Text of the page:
Quite a few years ago, I was totally triggered by a statement made by Yoko Ono:

I admire most creative people and most creative efforts because I like the idea that they’re doing something. Even if it’s crap, I like the idea that they’re doing something.

Several people I talked to radically disagree with this statement. I still don’t. The reason I find this statement so powerful is that it reminds me that people put effort and belief/soul in the things they do. I believe we should not be judging any of that upfront. For example, when I stroll along amateur arts stalls on a local arts and crafts market, I might not feel particularly triggered by the art on sale – but the fact that people spend time being there should be respected. I believe this is often undervalued, people are judged at first sight, things are judged without actually looking at them.

This also holds up in a work related context. Diverse companies occupy a segment of the market, in the ‘traditional’ capitalistic way of thinking these companies ‘compete’. But in the end, it are people that make up these artificial groupings we call companies. Why does it need to be so difficult to ‘talk’ to each other, and figure out how collaboration can make sense in a world where we’re still talking $€£¥ when it comes to ‘growth’. (on that matter, check out Lousia Heinrich’s talk at Picnic Brazil )

Don’t judge upfront.

This morning, I put out my rainbow flag to stress that we should not be judging. Don’t take me wrong, we can and should have opinions. We should debate, talk and converse on and offline. But I would prefer to ‘bail out’ of any conversation that is anchored in assumptions, prejudice or any form of ‘keeping up appearances’.

I would like to focus my time and energy on constructive conversation and collaborative work in an unconditional way.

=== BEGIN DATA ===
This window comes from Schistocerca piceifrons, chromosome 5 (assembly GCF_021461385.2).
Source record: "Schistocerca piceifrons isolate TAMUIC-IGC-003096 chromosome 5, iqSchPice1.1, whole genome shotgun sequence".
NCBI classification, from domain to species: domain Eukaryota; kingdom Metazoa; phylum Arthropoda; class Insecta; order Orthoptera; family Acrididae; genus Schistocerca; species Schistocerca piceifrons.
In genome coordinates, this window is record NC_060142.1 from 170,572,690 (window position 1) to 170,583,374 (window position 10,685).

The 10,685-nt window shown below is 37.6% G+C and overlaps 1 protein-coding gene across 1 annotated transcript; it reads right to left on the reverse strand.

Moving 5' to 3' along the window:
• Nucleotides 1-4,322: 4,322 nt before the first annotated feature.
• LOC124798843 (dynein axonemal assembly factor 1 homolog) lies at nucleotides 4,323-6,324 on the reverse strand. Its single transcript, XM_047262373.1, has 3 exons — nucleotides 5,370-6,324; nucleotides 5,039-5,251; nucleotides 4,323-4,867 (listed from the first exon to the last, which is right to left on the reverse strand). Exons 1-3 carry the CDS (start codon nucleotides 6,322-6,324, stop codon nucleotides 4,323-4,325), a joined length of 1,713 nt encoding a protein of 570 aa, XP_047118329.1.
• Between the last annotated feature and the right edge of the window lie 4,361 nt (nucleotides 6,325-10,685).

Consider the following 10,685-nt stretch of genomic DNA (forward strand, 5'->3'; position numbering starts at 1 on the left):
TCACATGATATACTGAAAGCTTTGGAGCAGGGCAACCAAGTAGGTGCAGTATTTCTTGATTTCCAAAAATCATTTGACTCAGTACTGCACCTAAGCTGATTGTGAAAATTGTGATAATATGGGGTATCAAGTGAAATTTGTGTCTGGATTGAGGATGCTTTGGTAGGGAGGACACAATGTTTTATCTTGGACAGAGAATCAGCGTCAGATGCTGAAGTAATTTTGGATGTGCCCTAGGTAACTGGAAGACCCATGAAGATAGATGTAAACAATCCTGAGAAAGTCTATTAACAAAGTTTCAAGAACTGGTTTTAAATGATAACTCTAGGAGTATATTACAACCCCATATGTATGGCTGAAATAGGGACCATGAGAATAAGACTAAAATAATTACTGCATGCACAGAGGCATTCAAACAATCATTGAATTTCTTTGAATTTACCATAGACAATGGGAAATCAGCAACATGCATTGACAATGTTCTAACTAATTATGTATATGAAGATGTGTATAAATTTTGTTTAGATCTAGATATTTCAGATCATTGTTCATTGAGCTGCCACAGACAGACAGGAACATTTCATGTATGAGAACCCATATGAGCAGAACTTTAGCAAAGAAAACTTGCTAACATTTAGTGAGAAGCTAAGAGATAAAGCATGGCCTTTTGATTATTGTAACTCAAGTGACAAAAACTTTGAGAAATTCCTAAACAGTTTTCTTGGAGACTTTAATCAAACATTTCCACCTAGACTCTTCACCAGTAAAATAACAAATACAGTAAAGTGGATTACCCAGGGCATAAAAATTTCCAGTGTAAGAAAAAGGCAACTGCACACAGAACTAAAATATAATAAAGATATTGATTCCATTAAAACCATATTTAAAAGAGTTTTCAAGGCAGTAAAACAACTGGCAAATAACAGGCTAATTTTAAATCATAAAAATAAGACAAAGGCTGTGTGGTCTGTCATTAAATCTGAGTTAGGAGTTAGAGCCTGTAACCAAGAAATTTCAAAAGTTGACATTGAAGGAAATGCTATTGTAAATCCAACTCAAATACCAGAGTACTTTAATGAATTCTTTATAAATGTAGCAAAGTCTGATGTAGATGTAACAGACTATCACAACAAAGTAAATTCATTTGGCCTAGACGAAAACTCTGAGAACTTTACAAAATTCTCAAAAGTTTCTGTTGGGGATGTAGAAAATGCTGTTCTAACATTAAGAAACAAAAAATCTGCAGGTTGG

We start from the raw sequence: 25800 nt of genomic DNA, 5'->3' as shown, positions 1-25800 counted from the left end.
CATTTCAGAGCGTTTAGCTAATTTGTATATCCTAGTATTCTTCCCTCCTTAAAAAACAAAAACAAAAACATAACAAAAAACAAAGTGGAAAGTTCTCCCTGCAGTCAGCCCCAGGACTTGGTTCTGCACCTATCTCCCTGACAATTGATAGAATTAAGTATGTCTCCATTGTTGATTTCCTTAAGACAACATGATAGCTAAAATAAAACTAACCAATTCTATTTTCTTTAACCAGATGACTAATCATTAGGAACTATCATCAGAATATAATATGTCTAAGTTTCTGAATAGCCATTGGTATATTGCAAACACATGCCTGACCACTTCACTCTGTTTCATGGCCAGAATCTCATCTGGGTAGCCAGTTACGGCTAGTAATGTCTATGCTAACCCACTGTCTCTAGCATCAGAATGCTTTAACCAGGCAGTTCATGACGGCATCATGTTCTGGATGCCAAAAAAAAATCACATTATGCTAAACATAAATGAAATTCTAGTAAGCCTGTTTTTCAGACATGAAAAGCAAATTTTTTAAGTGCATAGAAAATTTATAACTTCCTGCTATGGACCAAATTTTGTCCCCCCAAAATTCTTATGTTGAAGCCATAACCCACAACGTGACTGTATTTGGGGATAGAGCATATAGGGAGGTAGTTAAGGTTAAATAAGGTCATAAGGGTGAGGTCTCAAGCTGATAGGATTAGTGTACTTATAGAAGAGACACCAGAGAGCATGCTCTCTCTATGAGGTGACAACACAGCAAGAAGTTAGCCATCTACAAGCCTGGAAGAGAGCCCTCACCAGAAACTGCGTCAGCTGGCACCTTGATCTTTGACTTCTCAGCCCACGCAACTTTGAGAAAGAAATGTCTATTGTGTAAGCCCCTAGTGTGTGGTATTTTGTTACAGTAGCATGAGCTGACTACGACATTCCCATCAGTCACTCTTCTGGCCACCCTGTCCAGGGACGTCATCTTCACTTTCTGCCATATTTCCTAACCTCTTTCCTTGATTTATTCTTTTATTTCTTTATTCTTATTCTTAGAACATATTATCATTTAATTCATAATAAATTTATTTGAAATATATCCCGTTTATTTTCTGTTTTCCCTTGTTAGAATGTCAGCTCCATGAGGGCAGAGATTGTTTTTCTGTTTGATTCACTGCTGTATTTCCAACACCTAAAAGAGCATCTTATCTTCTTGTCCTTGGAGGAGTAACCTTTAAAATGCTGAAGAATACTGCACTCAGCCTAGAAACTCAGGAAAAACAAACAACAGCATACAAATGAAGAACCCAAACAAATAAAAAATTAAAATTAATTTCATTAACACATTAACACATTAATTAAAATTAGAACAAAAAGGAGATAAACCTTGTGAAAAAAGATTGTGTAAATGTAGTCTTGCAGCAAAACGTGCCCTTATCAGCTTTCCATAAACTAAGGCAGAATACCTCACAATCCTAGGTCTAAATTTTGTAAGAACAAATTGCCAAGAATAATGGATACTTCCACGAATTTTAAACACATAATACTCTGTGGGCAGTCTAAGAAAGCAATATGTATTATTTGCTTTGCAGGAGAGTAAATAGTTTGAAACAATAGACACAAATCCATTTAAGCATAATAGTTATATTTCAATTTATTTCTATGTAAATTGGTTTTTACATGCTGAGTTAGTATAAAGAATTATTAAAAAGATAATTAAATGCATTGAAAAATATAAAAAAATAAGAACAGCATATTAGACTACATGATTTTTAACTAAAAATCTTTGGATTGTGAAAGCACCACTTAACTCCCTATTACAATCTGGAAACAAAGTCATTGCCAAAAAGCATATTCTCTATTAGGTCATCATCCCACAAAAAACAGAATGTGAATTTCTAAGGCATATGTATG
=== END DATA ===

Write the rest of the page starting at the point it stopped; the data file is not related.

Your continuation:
Dear supermarket, part 2.

by Dries De Roeck on February 1, 2017

Remember that time I requested my personal data collected by my supermarket? I think I owe society an update, since the whole story ended rather positively compared to what the previous post might suggest.


After sending a registered letter to my supermarket, stating clearly that I was requesting my data as a natural person, I got sent a pile of paper with all my purchases since 2006. Check out a sample here.

Where were we?

Let’s recap the goal first. I thought it would be a nice experiment to see how easy it would be to request a copy of my personal data kept by the supermarket I frequent most.

The previous part to this story ended in the more philosophical explanation why I wanted to go through all the hassle, being an attempt to build my personal API. In the same post, I concluded rather negatively. I went through quite a bit of communication with my supermarket’s customer service, which initially resulted in some miscommunication from my end related to requesting info as a natural person.

The registered letter

As the communication through email was rather sluggish, I decided to spark the fire by sending a registered letter. In this letter, I very clearly stated my request, focussing on:

  • I was requesting this information as a natural person
  • I was mostly interested in my historical purchase data
  • I included a separate (new) request for a copy of my personal data and included a copy of my (Belgian) passport.

In this letter, I also referred to the European legislation on data privacy. I was somewhat lucky that at the time of sending the letter, the legislation just went through a significant update – making it more clear how personal data should be treated from a European point of view. For completeness, a copy of the letters I sent can be found here.

The reply!

Not that long after I sent the registered letter, I received a large brown enveloppe through the mail, containing all my purchase data at my supermarket from 2011 onwards. This data included a full detail of all my purchases, item names, prices, where I shopped, how much I spent in total, etc.

Check out a sample of the data here.

In the end, I was really happy with how this turned out. Looking back, this has been an extremely educative journey. I got to understand privacy law a little better, learned that this piece of legislation mostly applies to natural persons and developed a better sense for data privacy overall.

And now?

I received the data at the start of the summer holidays, and haven’t done anything with it since. This is mostly because my initial attempts at OCR-ing the scanned data turned out to be harder than I thought. Initially, I wanted to contact my supermarket again to request a digital copy – but figured that they were probably sending me the data on paper for some purpose.